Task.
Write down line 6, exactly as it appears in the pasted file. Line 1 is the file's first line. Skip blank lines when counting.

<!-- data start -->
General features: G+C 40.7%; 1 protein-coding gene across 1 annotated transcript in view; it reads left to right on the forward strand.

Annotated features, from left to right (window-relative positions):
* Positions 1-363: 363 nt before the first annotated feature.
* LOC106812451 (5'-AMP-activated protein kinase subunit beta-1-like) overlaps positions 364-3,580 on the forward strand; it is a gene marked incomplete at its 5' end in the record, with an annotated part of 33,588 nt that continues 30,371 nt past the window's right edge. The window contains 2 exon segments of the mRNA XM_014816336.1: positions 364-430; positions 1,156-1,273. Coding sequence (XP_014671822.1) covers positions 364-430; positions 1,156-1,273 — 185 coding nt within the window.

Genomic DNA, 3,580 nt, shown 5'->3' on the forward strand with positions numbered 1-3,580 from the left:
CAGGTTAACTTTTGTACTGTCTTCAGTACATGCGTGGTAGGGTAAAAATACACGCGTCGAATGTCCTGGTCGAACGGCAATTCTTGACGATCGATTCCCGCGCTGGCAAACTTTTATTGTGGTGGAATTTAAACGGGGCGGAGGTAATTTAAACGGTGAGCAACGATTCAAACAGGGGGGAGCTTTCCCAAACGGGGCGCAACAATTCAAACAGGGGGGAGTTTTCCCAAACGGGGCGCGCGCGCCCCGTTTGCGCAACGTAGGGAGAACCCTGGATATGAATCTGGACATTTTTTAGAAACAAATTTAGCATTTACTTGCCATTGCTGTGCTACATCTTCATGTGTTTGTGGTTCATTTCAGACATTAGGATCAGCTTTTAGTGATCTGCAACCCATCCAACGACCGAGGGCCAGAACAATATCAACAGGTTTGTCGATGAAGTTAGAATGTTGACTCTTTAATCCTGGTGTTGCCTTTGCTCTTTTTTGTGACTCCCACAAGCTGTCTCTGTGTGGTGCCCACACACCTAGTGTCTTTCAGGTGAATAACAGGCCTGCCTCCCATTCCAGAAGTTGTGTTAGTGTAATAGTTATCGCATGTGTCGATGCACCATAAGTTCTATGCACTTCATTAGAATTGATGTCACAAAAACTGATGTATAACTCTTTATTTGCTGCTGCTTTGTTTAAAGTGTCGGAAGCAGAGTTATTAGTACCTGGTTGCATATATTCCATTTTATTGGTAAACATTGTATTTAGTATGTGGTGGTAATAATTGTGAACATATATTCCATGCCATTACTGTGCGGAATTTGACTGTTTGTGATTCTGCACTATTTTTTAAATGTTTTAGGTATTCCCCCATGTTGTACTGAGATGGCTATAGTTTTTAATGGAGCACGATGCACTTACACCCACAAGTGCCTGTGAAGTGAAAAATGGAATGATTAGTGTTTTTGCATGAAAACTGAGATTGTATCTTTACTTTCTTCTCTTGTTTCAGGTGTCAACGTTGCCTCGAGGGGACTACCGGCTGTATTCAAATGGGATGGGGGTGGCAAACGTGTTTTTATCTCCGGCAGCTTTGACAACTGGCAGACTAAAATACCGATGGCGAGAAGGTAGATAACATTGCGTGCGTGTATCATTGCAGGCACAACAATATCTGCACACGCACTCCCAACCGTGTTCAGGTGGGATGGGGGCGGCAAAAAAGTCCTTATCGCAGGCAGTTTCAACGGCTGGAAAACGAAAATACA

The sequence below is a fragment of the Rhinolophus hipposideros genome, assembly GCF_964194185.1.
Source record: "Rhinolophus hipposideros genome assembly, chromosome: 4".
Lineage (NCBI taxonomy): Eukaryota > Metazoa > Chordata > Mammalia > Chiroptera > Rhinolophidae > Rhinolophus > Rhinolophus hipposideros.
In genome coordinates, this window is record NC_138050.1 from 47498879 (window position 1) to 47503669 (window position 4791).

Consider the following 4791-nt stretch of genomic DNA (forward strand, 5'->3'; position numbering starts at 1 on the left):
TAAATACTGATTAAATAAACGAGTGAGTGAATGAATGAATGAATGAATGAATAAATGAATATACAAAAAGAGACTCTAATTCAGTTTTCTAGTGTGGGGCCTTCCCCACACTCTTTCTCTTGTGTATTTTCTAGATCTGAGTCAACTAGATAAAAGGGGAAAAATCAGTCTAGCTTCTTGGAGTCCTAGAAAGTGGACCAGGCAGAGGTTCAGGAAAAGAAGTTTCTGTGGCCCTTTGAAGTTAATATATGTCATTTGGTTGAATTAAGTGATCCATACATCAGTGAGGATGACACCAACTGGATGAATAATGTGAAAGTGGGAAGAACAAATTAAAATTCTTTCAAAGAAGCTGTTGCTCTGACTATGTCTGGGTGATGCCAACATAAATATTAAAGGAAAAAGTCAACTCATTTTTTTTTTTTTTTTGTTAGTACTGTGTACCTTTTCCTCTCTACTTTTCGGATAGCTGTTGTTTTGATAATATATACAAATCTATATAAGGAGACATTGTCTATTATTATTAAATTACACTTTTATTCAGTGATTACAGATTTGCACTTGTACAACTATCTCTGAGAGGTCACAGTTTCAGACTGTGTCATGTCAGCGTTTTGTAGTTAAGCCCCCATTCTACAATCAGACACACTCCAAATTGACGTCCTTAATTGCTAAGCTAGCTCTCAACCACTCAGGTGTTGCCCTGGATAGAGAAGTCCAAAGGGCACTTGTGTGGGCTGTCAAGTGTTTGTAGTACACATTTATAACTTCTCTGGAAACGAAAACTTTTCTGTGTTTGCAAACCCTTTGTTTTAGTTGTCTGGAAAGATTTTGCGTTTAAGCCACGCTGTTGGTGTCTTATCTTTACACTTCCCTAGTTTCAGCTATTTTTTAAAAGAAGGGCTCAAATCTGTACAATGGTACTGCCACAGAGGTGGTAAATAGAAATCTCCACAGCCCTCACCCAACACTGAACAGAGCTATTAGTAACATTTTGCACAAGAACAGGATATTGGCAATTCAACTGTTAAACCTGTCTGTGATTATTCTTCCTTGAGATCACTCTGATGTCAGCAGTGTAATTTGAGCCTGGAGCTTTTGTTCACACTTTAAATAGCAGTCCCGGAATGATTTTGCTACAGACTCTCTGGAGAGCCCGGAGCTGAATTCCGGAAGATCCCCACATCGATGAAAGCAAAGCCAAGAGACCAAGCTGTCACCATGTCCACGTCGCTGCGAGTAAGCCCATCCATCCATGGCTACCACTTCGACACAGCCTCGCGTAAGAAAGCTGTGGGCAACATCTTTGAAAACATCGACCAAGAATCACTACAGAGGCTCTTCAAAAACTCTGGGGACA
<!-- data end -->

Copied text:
CAGGTTAACTTTTGTACTGTCTTCAGTACATGCGTGGTAGGGTAAAAATACACGCGTCGAATGTCCTGGTCGAACGGCAATTCTTGACGATCGATTCCCGCGCTGGCAAACTTTTATTGTGGTGGAATTTAAACGGGGCGGAGGTAATTTAAACGGTGAGCAACGATTCAAACAGGGGGGAGCTTTCCCAAACGGGGCGCAACAATTCAAACAGGGGGGAGTTTTCCCAAACGGGGCGCGCGCGCCCCGTTTGCGCAACGTAGGGAGAACCCTGGATATGAATCTGGACATTTTTTAGAAACAAATTTAGCATTTACTTGCCATTGCTGTGCTACATCTTCATGTGTTTGTGGTTCATTTCAGACATTAGGATCAGCTTTTAGTGATCTGCAACCCATCCAACGACCGAGGGCCAGAACAATATCAACAGGTTTGTCGATGAAGTTAGAATGTTGACTCTTTAATCCTGGTGTTGCCTTTGCTCTTTTTTGTGACTCCCACAAGCTGTCTCTGTGTGGTGCCCACACACCTAGTGTCTTTCAGGTGAATAACAGGCCTGCCTCCCATTCCAGAAGTTGTGTTAGTGTAATAGTTATCGCATGTGTCGATGCACCATAAGTTCTATGCACTTCATTAGAATTGATGTCACAAAAACTGATGTATAACTCTTTATTTGCTGCTGCTTTGTTTAAAGTGTCGGAAGCAGAGTTATTAGTACCTGGTTGCATATATTCCATTTTATTGGTAAACATTGTATTTAGTATGTGGTGGTAATAATTGTGAACATATATTCCATGCCATTACTGTGCGGAATTTGACTGTTTGTGATTCTGCACTATTTTTTAAATGTTTTAGGTATTCCCCCATGTTGTACTGAGATGGCTATAGTTTTTAATGGAGCACGATGCACTTACACCCACAAGTGCCTGTGAAGTGAAAAATGGAATGATTAGTGTTTTTGCATGAAAACTGAGATTGTATCTTTACTTTCTTCTCTTGTTTCAGGTGTCAACGTTGCCTCGAGGGGACTACCGGCTGTATTCAAATGGGATGGGGGTGGCAAACGTGTTTTTATCTCCGGCAGCTTTGACAACTGGCAGACTAAAATACCGATGGCGAGAAGGTAGATAACATTGCGTGCGTGTATCATTGCAGGCACAACAATATCTGCACACGCACTCCCAACCGTGTTCAGGTGGGATGGGGGCGGCAAAAAAGTCCTTATCGCAGGCAGTTTCAACGGCTGGAAAACGAAAATACA